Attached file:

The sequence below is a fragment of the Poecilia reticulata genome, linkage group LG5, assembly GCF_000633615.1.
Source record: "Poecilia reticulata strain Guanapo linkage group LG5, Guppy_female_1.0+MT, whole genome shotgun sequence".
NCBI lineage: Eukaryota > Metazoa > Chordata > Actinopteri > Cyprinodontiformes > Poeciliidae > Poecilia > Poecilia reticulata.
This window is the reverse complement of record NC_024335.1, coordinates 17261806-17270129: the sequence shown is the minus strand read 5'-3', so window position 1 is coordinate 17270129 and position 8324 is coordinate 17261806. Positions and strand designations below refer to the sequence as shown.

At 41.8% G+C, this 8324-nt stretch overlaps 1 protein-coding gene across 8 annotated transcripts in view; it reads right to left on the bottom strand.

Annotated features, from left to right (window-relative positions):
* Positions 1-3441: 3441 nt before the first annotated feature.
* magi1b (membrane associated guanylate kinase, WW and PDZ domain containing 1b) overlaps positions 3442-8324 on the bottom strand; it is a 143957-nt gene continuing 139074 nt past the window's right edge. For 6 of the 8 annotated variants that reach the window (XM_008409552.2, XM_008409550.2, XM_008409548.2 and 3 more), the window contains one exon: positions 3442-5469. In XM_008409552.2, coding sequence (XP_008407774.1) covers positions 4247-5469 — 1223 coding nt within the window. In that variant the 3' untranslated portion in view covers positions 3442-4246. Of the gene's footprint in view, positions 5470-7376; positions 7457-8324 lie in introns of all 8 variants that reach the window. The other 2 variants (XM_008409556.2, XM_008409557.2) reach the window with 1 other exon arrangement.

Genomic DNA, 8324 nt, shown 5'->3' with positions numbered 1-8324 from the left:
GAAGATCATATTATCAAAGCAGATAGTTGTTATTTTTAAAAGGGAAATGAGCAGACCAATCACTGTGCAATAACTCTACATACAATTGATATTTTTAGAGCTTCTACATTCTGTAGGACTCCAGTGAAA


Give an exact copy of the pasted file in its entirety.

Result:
The sequence below is a fragment of the Poecilia reticulata genome, linkage group LG5, assembly GCF_000633615.1.
Source record: "Poecilia reticulata strain Guanapo linkage group LG5, Guppy_female_1.0+MT, whole genome shotgun sequence".
NCBI lineage: Eukaryota > Metazoa > Chordata > Actinopteri > Cyprinodontiformes > Poeciliidae > Poecilia > Poecilia reticulata.
This window is the reverse complement of record NC_024335.1, coordinates 17261806-17270129: the sequence shown is the minus strand read 5'-3', so window position 1 is coordinate 17270129 and position 8324 is coordinate 17261806. Positions and strand designations below refer to the sequence as shown.

At 41.8% G+C, this 8324-nt stretch overlaps 1 protein-coding gene across 8 annotated transcripts in view; it reads right to left on the bottom strand.

Annotated features, from left to right (window-relative positions):
* Positions 1-3441: 3441 nt before the first annotated feature.
* magi1b (membrane associated guanylate kinase, WW and PDZ domain containing 1b) overlaps positions 3442-8324 on the bottom strand; it is a 143957-nt gene continuing 139074 nt past the window's right edge. For 6 of the 8 annotated variants that reach the window (XM_008409552.2, XM_008409550.2, XM_008409548.2 and 3 more), the window contains one exon: positions 3442-5469. In XM_008409552.2, coding sequence (XP_008407774.1) covers positions 4247-5469 — 1223 coding nt within the window. In that variant the 3' untranslated portion in view covers positions 3442-4246. Of the gene's footprint in view, positions 5470-7376; positions 7457-8324 lie in introns of all 8 variants that reach the window. The other 2 variants (XM_008409556.2, XM_008409557.2) reach the window with 1 other exon arrangement.

Genomic DNA, 8324 nt, shown 5'->3' with positions numbered 1-8324 from the left:
GAAGATCATATTATCAAAGCAGATAGTTGTTATTTTTAAAAGGGAAATGAGCAGACCAATCACTGTGCAATAACTCTACATACAATTGATATTTTTAGAGCTTCTACATTCTGTAGGACTCCAGTGAAA